Choosing whether to renovate your existing or buy a new home – essentially whether to love it or list it –is a complex decision. Stamp duty rules have changed numerous times over the past two decades and with the majority of the exponential changes involving increases for the mid to upper end of the market, homeowners are thinking carefully about whether to work with what they have or upscale to a new property.
According to Landmass Chief Executive, Alan Waxman, “A recent survey carried out by Hiscox shows that there has been a five-fold increase in the number of homeowners choosing to remain in their property. They rather carry out home improvements and renovations, as opposedto incurring the costs of moving on. Aside from the sub-£300,000 market, all property price bands have recently seen an increase in stamp duty – for a £400,000 first home stamp duty totals £5,000, compared to £153,750.00 for a £1m property.”
Adding space by renovating doesn't just add financial value to your house; it adds value to your home experience and your well-being. An easy way of adding extra space to your home are loft conversations – especially in London where space comes at a premium. The additional space and can serve as a bedroom, studio space or a small entertainment area. The costs start at £20,000, however, the average dormer loft conversion with a double bedroom and en suite is approximately between £35,000–£45,000.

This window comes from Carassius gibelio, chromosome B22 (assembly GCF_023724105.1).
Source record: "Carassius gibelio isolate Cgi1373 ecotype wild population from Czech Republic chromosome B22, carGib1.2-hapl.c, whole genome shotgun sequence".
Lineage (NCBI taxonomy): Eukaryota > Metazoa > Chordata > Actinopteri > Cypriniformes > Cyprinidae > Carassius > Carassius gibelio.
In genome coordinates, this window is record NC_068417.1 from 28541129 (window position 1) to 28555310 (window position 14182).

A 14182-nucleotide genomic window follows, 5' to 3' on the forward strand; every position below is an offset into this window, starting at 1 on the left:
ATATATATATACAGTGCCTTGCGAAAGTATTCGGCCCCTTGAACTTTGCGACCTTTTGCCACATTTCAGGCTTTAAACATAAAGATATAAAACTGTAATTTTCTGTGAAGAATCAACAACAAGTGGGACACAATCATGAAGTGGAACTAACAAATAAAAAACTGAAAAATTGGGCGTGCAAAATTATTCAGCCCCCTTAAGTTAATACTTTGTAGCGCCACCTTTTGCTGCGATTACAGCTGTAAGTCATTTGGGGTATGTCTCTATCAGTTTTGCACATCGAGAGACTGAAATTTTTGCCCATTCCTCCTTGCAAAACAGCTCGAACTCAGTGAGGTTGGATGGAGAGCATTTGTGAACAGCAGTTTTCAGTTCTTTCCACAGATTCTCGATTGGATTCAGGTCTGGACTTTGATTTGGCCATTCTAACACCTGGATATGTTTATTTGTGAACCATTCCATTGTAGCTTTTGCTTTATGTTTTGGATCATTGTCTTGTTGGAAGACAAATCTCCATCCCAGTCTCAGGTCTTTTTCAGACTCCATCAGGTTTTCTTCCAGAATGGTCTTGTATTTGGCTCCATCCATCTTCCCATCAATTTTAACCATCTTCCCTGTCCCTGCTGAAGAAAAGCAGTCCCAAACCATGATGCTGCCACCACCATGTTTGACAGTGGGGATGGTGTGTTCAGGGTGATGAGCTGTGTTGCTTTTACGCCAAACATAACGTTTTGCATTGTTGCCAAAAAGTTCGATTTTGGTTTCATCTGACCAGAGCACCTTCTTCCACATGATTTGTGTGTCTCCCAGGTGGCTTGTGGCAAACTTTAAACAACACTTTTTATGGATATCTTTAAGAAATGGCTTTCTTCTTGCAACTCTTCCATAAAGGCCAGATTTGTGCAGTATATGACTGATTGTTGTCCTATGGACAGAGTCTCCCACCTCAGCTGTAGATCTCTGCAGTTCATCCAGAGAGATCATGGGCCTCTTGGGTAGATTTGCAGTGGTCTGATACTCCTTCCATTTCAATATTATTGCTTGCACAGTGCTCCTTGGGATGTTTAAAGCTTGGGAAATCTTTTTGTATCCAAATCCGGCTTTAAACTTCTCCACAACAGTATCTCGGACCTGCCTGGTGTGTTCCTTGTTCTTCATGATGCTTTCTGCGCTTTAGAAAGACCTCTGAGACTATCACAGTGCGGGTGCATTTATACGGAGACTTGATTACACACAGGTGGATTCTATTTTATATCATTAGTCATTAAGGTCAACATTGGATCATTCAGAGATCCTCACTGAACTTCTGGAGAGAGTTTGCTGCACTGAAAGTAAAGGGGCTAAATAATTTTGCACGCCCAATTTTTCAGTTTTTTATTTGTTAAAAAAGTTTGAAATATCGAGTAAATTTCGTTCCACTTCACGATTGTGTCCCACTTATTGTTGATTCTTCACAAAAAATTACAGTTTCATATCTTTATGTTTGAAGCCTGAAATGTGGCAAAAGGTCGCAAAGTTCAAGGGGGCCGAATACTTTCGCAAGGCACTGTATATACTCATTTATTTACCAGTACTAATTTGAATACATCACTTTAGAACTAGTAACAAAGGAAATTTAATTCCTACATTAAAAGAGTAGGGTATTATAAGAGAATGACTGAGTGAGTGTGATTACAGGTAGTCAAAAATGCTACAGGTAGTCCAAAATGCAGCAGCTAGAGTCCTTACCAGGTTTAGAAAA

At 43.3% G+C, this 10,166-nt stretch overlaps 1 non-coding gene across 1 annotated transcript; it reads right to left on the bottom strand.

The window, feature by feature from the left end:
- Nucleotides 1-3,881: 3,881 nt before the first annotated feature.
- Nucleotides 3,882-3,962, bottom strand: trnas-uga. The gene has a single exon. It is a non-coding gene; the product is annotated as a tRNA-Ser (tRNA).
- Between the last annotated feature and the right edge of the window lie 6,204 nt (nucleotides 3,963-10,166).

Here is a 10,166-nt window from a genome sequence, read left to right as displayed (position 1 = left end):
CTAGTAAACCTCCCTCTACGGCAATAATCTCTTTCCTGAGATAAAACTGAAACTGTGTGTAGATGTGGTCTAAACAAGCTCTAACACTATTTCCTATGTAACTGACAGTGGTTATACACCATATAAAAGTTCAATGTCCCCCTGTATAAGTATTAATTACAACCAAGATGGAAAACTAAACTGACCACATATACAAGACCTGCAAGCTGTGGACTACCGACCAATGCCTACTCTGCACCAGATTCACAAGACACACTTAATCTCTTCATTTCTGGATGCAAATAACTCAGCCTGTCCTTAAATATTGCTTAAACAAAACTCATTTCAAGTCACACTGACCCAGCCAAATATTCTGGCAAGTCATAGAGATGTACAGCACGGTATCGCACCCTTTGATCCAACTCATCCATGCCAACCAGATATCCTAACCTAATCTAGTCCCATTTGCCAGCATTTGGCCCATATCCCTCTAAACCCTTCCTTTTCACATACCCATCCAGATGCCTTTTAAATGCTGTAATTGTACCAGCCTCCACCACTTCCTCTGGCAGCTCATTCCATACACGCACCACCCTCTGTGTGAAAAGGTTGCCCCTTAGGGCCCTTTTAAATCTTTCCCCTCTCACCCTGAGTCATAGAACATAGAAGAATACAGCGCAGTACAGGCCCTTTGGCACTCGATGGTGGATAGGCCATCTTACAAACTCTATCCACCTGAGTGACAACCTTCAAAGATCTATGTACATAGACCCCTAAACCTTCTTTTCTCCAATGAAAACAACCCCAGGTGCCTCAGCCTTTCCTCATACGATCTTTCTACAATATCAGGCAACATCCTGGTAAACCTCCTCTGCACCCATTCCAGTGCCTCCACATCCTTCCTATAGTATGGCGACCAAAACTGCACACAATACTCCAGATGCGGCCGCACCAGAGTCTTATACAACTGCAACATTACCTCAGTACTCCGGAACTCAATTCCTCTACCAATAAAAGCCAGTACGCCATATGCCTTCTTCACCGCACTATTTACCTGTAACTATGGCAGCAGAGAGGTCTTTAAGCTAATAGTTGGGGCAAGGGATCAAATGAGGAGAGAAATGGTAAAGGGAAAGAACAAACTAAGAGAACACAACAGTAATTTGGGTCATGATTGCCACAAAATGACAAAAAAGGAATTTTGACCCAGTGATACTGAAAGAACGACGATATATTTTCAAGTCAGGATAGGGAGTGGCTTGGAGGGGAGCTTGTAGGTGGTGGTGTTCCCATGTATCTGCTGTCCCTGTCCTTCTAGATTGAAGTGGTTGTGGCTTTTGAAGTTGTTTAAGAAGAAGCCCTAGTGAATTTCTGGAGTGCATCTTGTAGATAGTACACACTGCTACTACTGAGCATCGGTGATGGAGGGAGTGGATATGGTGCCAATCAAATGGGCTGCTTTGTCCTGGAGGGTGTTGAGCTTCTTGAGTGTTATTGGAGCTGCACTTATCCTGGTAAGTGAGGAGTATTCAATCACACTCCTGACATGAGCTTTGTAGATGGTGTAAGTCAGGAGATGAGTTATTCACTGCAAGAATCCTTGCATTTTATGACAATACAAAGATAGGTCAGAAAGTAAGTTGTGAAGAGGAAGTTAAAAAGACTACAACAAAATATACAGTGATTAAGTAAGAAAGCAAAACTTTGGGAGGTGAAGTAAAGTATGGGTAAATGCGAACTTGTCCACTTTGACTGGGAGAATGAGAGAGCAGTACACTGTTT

Extensions can equally fulfil a number of requirements from dining rooms to guesthouses – adding up to 10% to the value of your home immediately. Creating open-plan living can add up to 6% to the value of your home. Remodelling kitchens and integrating them into a single sanctuary including a living and dining area are popular choices. The construction costs of a basic single storey extension typically is around £1,600 to £2,600 per square meter, depending on how premium the extension is. In other words, a 3 x 5 metre extension can be estimated at the price span from £24,000 up to £39,000. The upper end accounting for a two storey, more premium extension.
The survey carried out by Hiscox shows that five years ago 3% of homeowners chose to renovate their existing home as opposed to upscaling. Current trends show a dramatic increase since then, with the number of homeowners choosing renovating now at 15%. Interestingly, the trend is not just fuelled by high property prices, stamp duty costs, the property market and interest rate hikes, but Brexit uncertainty significantly contributed to the current hesitation regarding upscaling.
Loving rather than listing your home can save you costs of moving, enhance potential and increase equity held in the property, but the costs and scale need to be thoroughly understood. However, it’s essential for homeowners that the work they commission adds lasting value and they aren’t over-capitalising.
After all, money is a key reason so many of us improve rather than move.